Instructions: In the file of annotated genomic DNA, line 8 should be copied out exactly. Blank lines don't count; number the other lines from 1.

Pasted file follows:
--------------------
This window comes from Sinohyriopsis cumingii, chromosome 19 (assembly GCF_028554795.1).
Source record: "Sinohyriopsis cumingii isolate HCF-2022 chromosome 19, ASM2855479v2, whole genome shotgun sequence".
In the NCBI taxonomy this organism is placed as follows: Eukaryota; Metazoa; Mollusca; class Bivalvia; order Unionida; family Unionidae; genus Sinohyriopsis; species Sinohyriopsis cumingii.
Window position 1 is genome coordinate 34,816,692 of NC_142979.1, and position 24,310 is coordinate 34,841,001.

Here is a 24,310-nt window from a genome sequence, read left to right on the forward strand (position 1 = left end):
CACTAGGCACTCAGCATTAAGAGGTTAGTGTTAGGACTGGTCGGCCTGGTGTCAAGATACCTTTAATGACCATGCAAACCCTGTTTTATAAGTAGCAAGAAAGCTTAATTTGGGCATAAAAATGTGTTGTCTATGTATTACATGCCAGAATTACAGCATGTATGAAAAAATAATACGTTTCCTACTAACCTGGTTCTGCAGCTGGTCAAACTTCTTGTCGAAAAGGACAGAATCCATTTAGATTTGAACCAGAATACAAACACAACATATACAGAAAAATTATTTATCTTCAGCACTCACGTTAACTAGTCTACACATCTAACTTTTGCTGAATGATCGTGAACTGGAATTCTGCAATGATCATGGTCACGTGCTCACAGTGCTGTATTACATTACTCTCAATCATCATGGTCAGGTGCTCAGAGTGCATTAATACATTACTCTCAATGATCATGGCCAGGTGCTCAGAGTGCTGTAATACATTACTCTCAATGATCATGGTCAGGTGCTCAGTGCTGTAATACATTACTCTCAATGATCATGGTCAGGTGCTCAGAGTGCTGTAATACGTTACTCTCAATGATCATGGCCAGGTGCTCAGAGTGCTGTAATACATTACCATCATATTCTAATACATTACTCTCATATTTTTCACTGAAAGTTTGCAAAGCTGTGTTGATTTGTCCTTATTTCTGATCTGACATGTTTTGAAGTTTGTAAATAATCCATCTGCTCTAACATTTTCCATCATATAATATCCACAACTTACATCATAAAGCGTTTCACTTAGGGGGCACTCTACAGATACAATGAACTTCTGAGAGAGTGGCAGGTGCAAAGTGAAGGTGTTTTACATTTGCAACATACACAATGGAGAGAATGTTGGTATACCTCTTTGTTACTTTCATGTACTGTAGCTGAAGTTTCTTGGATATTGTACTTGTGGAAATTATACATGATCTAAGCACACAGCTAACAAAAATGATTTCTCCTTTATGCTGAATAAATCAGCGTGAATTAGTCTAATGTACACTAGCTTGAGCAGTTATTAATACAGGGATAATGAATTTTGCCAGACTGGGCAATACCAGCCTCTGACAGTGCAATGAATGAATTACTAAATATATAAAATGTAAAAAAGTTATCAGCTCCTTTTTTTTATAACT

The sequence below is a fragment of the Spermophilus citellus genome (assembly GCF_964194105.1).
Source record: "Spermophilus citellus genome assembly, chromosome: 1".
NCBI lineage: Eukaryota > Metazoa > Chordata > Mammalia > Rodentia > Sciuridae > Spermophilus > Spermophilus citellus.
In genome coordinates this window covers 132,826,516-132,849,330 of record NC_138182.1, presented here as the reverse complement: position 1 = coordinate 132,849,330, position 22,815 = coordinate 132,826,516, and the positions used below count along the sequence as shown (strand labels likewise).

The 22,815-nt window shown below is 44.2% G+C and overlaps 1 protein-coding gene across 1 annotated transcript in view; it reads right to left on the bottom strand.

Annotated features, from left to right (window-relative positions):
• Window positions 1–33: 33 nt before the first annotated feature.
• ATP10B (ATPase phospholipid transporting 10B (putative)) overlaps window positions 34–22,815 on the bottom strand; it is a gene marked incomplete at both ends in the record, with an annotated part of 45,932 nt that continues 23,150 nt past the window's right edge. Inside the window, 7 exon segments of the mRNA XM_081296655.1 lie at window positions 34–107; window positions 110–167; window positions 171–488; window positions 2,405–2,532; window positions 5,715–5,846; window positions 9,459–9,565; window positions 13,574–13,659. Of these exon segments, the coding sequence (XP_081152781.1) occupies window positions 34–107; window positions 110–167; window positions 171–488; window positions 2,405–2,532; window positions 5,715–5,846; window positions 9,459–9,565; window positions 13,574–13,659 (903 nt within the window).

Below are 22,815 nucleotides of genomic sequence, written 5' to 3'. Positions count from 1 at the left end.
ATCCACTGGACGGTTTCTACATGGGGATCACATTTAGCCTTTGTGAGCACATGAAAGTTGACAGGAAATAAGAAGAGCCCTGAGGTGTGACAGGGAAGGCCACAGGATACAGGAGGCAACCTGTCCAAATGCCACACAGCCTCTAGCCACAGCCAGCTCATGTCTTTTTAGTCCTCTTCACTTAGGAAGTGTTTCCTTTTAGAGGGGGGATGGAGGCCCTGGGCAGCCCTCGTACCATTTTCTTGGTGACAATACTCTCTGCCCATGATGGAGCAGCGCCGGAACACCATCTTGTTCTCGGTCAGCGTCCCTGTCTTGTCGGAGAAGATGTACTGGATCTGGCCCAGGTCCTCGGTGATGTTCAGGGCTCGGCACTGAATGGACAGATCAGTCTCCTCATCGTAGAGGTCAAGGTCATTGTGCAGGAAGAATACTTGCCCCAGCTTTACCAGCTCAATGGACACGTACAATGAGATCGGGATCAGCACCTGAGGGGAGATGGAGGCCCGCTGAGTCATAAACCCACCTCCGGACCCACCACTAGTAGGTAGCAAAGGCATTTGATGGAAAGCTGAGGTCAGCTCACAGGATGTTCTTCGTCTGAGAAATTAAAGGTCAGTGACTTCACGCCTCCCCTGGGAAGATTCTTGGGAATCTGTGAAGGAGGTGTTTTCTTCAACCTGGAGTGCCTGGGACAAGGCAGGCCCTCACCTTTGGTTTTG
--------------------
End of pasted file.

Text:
Source record: "Spermophilus citellus genome assembly, chromosome: 1".